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Author Topic: New highway dividers.  (Read 10206 times)
Fatstrat
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« on: January 27, 2009, 09:21:22 pm »

I'll bet after the ice storm that Tulsa has a lot more of these to replace. That on top of the near constant replacing of sections destroyed during better weather.
 Does it seem to anyone else that including materials and labor, these might not have the best idea. Say over using concrete that wouldn't need constant replacement?
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Breadburner
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« Reply #1 on: January 27, 2009, 09:29:20 pm »

They are awful...And a maintenance night-mare....Especially when you put them on one side of te road instead of the median where it belongs....Not to mention the fact anyone that gets into it on a motorcycle is hamburger...
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Conan71
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« Reply #2 on: January 27, 2009, 10:23:46 pm »

Looking at costs, they could have dropped in even temporary concrete barriers and they'd be better off safety-wise.  You'd scrub off crash energy, and yeah, might look like disorganized dominoes when you are done, but at least the driver might survive.  The cable/pier system reminds me of Ginsu knives.  As a motorcyclist, they look like a ****ing cabbage cutter to me.
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dsjeffries
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« Reply #3 on: January 27, 2009, 11:06:53 pm »

quote:
Originally posted by Conan71

As a motorcyclist, they look like a ****ing cabbage cutter to me.



+1 on the danger to motorcyclists. I'm so outraged at the way ODOT does things that I often run out of words.  Do they ever consider that it's not just cars and trucks on our highways and that their decision to use something that needs perpetual repair is going to eventually kill a motorcyclist or person who is ejected from their vehicle??

It reminds me of a discussion we had on here about the City of Tulsa using brick pavers on sidewalks instead of concrete. Imagine what riding in a wheelchair would be like on those things.. When designing something to be used by many groups of people, one needs to consider all of those groups, not just one.
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patric
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« Reply #4 on: January 27, 2009, 11:23:59 pm »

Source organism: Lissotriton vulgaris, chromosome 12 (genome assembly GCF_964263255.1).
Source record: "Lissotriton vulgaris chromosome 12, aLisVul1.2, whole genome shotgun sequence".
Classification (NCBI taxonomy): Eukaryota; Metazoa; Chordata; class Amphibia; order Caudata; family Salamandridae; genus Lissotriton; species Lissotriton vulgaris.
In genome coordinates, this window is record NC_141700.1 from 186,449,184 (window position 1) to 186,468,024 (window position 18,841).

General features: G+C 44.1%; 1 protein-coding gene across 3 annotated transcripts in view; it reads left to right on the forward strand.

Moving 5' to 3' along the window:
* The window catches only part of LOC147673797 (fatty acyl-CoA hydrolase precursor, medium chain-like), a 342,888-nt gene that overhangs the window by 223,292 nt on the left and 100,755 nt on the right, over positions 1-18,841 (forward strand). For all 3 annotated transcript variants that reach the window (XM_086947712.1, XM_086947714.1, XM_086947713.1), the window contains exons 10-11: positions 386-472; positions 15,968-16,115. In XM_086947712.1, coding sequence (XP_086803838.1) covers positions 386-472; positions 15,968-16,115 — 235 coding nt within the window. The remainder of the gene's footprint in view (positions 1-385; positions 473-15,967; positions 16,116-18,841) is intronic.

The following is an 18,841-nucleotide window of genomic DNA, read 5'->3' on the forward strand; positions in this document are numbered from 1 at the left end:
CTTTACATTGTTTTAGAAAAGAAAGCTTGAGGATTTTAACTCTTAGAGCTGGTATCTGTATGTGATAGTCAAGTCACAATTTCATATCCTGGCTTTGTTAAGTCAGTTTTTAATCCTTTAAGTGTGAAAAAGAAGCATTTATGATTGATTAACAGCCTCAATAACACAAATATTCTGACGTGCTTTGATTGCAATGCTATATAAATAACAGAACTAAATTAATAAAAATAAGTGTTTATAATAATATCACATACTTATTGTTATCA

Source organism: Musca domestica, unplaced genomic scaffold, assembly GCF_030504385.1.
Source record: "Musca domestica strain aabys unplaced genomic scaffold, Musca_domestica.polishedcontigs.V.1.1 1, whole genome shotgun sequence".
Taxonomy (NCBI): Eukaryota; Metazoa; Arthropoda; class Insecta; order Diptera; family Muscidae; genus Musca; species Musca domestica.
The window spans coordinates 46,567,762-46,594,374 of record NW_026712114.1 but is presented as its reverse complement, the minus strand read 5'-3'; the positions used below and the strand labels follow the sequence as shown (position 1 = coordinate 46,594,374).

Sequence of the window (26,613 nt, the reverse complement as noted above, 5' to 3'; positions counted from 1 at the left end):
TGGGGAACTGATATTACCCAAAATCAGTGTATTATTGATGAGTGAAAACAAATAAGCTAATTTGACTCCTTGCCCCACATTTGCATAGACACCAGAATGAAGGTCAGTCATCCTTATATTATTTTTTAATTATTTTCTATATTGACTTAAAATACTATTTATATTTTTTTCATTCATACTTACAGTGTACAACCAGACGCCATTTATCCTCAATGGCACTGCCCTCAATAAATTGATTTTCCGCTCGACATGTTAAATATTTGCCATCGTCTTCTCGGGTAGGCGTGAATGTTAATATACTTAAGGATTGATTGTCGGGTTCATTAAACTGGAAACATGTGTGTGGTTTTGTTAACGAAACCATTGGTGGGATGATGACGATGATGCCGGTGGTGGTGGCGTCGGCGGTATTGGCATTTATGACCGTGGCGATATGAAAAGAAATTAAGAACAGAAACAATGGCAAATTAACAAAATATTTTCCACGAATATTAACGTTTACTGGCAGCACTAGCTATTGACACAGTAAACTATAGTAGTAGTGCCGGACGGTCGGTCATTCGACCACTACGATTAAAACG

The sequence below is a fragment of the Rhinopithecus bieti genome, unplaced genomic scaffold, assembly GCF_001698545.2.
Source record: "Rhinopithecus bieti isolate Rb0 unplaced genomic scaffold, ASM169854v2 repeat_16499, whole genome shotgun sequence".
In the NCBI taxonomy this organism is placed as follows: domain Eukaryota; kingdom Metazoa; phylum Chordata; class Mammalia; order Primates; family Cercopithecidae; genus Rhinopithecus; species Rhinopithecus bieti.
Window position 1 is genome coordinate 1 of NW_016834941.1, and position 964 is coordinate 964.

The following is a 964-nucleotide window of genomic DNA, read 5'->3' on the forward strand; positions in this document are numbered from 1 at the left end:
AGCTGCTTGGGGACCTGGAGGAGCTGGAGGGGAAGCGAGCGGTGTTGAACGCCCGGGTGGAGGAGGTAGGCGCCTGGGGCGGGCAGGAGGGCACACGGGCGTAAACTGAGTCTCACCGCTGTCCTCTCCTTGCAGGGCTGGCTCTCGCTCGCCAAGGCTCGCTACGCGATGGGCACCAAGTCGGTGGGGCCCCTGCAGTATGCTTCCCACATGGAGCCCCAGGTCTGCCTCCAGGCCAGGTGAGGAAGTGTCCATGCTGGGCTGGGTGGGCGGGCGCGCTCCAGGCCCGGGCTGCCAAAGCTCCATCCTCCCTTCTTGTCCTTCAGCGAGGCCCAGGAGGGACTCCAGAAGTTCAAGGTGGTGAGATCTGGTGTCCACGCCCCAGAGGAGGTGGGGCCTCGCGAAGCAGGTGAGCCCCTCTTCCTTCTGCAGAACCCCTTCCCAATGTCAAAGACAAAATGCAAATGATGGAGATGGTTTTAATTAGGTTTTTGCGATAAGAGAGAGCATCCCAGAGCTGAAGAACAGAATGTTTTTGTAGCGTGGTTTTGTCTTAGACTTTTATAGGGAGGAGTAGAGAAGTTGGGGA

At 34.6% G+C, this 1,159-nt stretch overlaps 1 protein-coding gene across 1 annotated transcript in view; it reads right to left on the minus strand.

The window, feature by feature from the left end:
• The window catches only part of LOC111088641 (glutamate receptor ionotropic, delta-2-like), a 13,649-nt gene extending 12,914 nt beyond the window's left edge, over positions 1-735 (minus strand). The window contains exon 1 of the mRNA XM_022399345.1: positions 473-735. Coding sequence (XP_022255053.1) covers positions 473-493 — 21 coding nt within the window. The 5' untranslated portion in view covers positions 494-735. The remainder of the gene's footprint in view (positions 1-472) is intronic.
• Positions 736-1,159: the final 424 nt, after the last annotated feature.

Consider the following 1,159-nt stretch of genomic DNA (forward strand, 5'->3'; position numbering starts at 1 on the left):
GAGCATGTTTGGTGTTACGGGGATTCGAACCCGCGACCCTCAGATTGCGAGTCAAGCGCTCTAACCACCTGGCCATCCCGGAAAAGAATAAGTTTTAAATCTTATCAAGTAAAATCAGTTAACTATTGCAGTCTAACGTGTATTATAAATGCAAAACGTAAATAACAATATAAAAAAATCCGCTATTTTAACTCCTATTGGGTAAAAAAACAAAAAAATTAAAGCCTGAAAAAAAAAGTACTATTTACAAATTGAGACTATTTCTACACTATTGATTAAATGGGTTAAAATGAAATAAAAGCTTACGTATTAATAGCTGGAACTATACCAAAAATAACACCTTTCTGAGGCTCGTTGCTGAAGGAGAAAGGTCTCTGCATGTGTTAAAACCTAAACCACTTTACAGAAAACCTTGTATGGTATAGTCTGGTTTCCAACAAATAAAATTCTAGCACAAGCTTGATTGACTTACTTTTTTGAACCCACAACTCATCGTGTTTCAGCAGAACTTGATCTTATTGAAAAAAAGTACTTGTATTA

quote:
Originally posted by Conan71

Looking at costs, they could have dropped in even temporary concrete barriers and they'd be better off safety-wise.  You'd scrub off crash energy, and yeah, might look like disorganized dominoes when you are done, but at least the driver might survive.  The cable/pier system reminds me of Ginsu knives.  As a motorcyclist, they look like a ****ing cabbage cutter to me.



They only considered upfront cost when picking them over Jersey Barriers.
Repairing wire barriers over and over again will cost more in the long run, but at least were creating jobs for some low bidder.
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nathanm
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« Reply #5 on: January 28, 2009, 01:00:03 am »

quote:
Originally posted by patric

quote:
Originally posted by Conan71

Looking at costs, they could have dropped in even temporary concrete barriers and they'd be better off safety-wise.  You'd scrub off crash energy, and yeah, might look like disorganized dominoes when you are done, but at least the driver might survive.  The cable/pier system reminds me of Ginsu knives.  As a motorcyclist, they look like a ****ing cabbage cutter to me.



They only considered upfront cost when picking them over Jersey Barriers.
Repairing wire barriers over and over again will cost more in the long run, but at least were creating jobs for some low bidder.


Cable barriers are excellent for rural highways where they aren't often struck and traffic counts (and thus crash rates) are lower. In the city, not so much.

For a motorcyclist, striking any barrier is likely to result in death, so what's the difference? (I guess the cables "look" more dangerous)
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TurismoDreamin
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« Reply #6 on: January 28, 2009, 01:08:10 am »

Here are two interesting stories regarding cable barriers:



http://www.nzherald.co.nz/road-accidents/news/article.cfm?c_id=663&objectid=10471320


The date of this article is today:
http://www.todayszaman.com/tz-web/detaylar.do?load=detay&link=165183&bolum=100
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sgrizzle
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« Reply #7 on: January 28, 2009, 07:12:02 am »

quote:
Originally posted by Conan71

Looking at costs, they could have dropped in even temporary concrete barriers and they'd be better off safety-wise.  You'd scrub off crash energy, and yeah, might look like disorganized dominoes when you are done, but at least the driver might survive.  The cable/pier system reminds me of Ginsu knives.  As a motorcyclist, they look like a ****ing cabbage cutter to me.




Cable barriers are safer for 99% of the vehicles on the road because they absorb/diffuse impact. For the motorcyclists, it's a toss up between these and a slab of concrete.